But the “hardline” stance backfired—the sanctions and diplomatic censures failed to force the military from power, while encouraging the regime to look to other countries for support, above all China. Defying the Australian government’s pleas not to support the regime, Beijing stepped up its aid and investment in Fiji, and also developed close ties between the Chinese and Fijian armed forces.
By 2010, the US State Department regarded this as an untenable situation. The Obama administration had announced a strategic “pivot” to the Asia-Pacific, launching diplomatic and military initiatives to counter China’s growing influence and maintain the dominant position that US imperialism has enjoyed throughout the region since World War II. Washington’s shift included normalising relations with authoritarian governments, such as in Burma, which had previously been subjected to sanctions but are now embraced as part of the drive to strategically encircle China.
In September 2010, US Secretary of State Hillary Clinton met with the Fijian foreign minister and declared that Washington agreed with the proposal to hold elections in 2014. The Obama administration subsequently announced greater US aid for Fiji. These initiatives opened up an unprecedented breach between the US and Australia on a key issue of foreign policy in the South Pacific. After 1945, Washington primarily delegated responsibility to Australian imperialism for maintaining control of the South West Pacific and shutting out rival powers. In turn, the US backed Canberra’s aggressive pursuit of its own predatory economic and strategic interests in the region.
Following Clinton’s meeting with her Fijian counterpart, the Australian government came under intense pressure to junk its “human rights” posturing on Fiji. Foreign policy think tanks, and the opposition Liberal-National coalition, called on the Labor government to follow the US lead.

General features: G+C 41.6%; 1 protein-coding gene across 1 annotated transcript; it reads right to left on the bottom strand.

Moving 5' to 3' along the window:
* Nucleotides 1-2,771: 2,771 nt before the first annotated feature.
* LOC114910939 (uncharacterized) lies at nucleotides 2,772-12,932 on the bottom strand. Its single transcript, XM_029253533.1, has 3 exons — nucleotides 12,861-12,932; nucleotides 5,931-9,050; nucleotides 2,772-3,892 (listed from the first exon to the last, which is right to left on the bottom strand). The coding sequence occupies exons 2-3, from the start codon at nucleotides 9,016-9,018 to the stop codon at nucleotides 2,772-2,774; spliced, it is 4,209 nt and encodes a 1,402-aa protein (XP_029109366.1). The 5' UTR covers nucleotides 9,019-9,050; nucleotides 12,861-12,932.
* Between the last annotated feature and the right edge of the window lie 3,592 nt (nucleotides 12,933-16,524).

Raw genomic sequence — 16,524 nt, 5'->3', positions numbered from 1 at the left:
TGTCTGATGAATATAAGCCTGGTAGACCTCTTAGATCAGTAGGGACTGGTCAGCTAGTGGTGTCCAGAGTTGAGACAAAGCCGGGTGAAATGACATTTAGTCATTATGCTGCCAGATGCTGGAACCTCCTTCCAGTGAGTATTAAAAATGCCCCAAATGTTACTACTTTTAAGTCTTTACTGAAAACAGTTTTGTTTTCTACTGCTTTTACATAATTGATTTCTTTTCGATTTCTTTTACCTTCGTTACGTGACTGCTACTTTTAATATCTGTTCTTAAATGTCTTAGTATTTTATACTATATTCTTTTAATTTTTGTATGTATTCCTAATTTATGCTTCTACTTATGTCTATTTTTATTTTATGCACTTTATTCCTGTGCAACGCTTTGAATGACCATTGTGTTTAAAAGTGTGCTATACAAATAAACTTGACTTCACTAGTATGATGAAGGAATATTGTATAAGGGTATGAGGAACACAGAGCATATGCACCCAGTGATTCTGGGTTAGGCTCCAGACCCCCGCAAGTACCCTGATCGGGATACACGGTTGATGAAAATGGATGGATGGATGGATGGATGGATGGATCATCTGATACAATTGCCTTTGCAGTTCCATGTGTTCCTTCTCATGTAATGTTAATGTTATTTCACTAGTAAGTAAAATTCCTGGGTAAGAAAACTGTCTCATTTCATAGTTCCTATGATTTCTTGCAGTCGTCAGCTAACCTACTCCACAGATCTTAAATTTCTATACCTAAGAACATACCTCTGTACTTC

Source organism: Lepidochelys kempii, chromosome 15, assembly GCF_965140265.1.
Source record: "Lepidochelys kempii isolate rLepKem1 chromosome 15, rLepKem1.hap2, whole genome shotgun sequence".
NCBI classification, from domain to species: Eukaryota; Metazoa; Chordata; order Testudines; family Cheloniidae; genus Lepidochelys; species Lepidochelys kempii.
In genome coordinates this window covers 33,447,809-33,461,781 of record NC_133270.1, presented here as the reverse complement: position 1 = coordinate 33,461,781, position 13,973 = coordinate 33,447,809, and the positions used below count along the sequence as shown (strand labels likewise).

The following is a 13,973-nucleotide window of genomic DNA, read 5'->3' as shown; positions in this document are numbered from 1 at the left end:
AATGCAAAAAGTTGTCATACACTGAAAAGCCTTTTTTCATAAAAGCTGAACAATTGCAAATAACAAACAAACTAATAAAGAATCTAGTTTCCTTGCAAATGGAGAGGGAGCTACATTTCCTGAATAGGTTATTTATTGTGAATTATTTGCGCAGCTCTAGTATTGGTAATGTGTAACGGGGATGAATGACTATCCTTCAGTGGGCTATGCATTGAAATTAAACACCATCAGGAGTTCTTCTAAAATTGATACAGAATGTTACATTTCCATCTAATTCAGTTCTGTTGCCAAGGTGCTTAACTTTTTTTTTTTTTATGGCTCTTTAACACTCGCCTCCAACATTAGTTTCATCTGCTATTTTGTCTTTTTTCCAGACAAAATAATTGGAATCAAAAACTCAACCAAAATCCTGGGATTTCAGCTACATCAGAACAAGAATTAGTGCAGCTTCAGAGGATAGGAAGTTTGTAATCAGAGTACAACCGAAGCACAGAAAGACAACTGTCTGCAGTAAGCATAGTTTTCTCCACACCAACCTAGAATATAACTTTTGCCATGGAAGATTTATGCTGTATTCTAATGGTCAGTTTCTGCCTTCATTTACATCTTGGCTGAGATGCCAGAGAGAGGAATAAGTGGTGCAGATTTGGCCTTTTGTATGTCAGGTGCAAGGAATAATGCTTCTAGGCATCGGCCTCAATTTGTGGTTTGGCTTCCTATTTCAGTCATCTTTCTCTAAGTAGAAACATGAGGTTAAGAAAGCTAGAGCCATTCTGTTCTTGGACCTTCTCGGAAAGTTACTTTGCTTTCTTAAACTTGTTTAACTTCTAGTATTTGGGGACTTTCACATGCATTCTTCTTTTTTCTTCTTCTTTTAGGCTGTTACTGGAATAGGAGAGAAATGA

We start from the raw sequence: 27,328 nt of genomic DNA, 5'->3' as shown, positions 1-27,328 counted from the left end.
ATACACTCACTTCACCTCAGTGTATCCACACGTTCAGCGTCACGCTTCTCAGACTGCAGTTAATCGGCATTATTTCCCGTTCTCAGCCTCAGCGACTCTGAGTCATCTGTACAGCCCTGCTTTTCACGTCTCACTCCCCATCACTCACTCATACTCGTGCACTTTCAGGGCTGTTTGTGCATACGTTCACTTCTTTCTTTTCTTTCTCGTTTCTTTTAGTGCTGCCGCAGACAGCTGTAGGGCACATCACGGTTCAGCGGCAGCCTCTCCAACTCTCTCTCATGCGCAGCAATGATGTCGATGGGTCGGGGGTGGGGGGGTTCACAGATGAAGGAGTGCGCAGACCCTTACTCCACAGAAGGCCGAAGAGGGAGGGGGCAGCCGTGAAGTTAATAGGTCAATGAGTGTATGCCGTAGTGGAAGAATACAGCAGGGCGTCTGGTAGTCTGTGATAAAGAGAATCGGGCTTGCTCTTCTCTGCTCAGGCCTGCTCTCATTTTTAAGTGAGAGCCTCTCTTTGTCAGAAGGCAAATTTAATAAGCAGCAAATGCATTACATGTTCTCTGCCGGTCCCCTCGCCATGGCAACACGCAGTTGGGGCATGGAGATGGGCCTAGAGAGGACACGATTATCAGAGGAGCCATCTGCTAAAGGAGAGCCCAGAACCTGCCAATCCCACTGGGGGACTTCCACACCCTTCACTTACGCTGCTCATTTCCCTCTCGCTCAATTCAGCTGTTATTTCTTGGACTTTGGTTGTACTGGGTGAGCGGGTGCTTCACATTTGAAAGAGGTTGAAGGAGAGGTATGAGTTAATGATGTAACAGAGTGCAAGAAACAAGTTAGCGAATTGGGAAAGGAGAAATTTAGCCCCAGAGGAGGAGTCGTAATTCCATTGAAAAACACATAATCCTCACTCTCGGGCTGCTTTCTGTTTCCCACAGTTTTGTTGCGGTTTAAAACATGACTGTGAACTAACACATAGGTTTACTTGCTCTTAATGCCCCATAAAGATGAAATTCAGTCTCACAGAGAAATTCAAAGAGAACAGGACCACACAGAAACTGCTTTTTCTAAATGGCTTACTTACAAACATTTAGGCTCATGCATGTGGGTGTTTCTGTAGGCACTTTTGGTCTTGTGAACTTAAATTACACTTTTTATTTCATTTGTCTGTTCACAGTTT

Kevin Rudd’s replacement by Bob Carr as foreign minister earlier this year facilitated the diplomatic turnaround. Initially, however, Carr maintained the line of his predecessors. As recently as April, Carr declared that lifting sanctions against the Fijian government “would be several steps into the future” and that “we need to see a robust democracy functioning in Fiji.”
The timing of the sudden reversal may be due to pressure from Washington. Secretary of State Clinton is reportedly planning to attend the Pacific Islands Forum annual meeting later this month in the Cook Islands. It would be the first time that a US secretary of state has attended the Forum. The event was previously a little noted diplomatic affair, with Australian prime ministers frequently declining to attend, but amid the US diplomatic “full court press” in the Asia-Pacific it has taken on a greater political significance. The State Department is expending considerable resources ahead of the Forum, with Assistant Secretary for East Asian and Pacific Affairs Kurt Campbell and Pacific Fleet Commander Admiral Cecil Haney currently on a week-long tour of seven Pacific Island states.
US officials are determined to use the Forum to advance their diplomatic and strategic influence and to combat Beijing’s initiatives in the region. Clinton undoubtedly has no intention of participating in a summit that is instead preoccupied with the question of Fiji’s diplomatic status.